The construction industry is a major engine of GDP worth around £100bn to the eocnomy every year and employing over two million people in the UK. However, it suffers more than many industries in terms of accidents and injury.
With more than 43 fatal accidents in 2017 (four times more than the average across all industries) and over 5,000 non-fatal accidents, it is no wonder that this industry more than others is regarded as high risk.
Add to this the other 65,000 work related illness (stress, depression, musculoskeletal disorders, respiratory and skin conditions) and it is clear that health and safety needs to be embedded at every level of the organisation and especially integrated into the planning process.
Clearly there are unique and challenging circumstances with construction sites; the dynamic and changing environment and the lack of inherent infrastructure all combine to frustrate the best safety plans. What was safe yesterday may not be as safe today. An unoccupied area yesterday may be occupied today. Multiple activities concurrently taking place create varying risk each day.
Add to this “P&P” (Pressure & Penalties) which are now standard in the industry. If tight deadlines are not met there can be seriously damaging financial penalties and so a six or seven-day week and/or long hours for workers is commonplace. Little wonder then that injury rates are so high. But beyond the hard hats and high vis, what can be done to reduce this blight upon the industry?
The greatest enemy?
The first is the recognition that fatigue is one of your greatest enemies. Fatigue impairs your ability to process information, slows your reactions and decreases awareness and attention. In short, it reduces your ability to accurately estimate risk. In fact, 20% of major road incidents are the result of fatigue and many of the most publicised accidents (Exxon Valdez, Herald of Free Enterprise, Chernobyl, Clapham Junction, Texas City and Challenger) have been linked to tiredness.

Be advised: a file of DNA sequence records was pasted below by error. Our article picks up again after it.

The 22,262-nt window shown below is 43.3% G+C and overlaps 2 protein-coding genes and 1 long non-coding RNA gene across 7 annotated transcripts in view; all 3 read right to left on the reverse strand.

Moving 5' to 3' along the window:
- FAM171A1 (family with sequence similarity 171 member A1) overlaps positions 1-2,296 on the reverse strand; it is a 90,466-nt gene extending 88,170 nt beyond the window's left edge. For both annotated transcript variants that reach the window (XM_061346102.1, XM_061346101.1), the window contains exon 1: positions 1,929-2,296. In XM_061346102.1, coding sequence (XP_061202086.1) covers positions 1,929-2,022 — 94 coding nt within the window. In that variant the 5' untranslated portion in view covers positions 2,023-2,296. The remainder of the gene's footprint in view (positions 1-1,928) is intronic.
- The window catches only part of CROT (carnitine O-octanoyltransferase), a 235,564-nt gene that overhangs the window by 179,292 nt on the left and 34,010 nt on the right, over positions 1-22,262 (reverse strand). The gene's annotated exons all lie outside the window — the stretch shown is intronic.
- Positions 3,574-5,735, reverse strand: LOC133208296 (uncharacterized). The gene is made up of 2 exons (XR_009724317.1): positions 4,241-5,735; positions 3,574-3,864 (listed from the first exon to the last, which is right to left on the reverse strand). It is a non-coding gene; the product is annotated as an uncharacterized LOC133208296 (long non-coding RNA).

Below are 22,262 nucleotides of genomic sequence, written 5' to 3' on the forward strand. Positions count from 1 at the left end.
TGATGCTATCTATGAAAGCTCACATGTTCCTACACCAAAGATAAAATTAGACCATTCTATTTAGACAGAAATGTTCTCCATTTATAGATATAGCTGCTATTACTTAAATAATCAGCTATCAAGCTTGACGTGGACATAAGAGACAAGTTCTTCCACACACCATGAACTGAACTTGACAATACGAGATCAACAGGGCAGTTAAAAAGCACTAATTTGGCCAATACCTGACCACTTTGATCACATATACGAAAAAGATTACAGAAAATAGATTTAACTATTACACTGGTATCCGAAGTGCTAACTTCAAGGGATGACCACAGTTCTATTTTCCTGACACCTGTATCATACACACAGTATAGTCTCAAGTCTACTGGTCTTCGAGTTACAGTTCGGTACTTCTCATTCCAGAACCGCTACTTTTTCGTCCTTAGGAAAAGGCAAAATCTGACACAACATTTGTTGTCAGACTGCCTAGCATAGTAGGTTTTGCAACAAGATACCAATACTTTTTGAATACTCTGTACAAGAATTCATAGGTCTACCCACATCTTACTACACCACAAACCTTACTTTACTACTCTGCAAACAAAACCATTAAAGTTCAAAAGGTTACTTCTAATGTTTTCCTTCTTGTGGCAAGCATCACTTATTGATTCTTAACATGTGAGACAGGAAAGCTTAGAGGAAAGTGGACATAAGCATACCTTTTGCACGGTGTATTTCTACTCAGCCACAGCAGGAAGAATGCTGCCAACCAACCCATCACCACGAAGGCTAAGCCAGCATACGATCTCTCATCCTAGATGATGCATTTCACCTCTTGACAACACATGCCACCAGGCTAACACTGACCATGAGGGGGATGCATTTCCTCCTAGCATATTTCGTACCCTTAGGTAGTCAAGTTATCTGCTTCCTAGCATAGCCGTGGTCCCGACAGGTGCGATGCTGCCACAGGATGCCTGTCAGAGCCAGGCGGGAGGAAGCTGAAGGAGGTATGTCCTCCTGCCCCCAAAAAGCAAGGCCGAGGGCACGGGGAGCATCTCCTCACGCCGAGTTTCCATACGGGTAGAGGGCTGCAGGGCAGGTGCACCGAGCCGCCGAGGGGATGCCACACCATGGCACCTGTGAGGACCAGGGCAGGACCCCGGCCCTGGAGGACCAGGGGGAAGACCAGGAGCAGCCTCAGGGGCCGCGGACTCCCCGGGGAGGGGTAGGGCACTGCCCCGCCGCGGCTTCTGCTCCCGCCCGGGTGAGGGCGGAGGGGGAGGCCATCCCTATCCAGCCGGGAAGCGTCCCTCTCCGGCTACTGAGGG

To put it simply in many cases fatigue is a predictor (“lead” indicator) to an accident (“lag” indicator).
The maxim “you can’t prevent what you can’t predict” is very pertinent here. If you can understand the causes and drivers of accidents, such as fatigure, and you can assess likely fatigue in shifts/patterns, then you can reduce it and prevent the associated negative outcomes (accidents).
The second is to recognise that long hours/weeks are not the friend of tight deadlines but its nemesis. Accidents create downtime and lost productivity.They cause delays. However, because there is not a 100% correlation between fatigue and accidents, there is a tendency to roll the dice when pressure and deadlines encroach.
You cannot build an enduring business or industry upon this strategy. It is not a replicable/repeatable route to success. You may dodge the bullet more than most but sooner or later it will hit and may create not only contractual or financial strife but also long-term reputational damage.
One solution lies with new technology and software that ensures you have the right people in the right place at the right time with the right skills. These planning systems can build in sufficient periods of rest and cover for absence/training and holidays, so you can ensure both and safe and optimum levels of resource to meet deadlines without the need for overtime/extended work periods.
The benefit of planning effectively also delivers dividends through reducing fatigue, overtime costs, absence and accidents. Indeed, some solutions already have fatigue factors built into the system to reduce risk and provide assurance.
Another risk factor within construction sites is keeping track of who is on-site and where they are. Again, technology has come a long way with mobile apps, which allow supervisors to register staff on-site, fully self-sufficient clocking terminals that are solar/battery powered with 3G for data transit, and beacons/tags that allow the site manager to know exactly who has turned up and exactly where they are in real-time.
These solutions are the next generation “high visibility” tools allowing the site manager to know who is where without the need for line of site or audio contact.
If there is an situation or emergency, the site manager can instantly view the location and presence of his team and act immediately.
The ability to plan and track workers in real-time does not only reduce accidents but also provides a constant feed-back loop to enable planners to constantly improve based on outcomes. This process is not only critical to ensure health and safety but also though analysis, improve quality, productivity, delivery and reduce downtime, accidents and delay.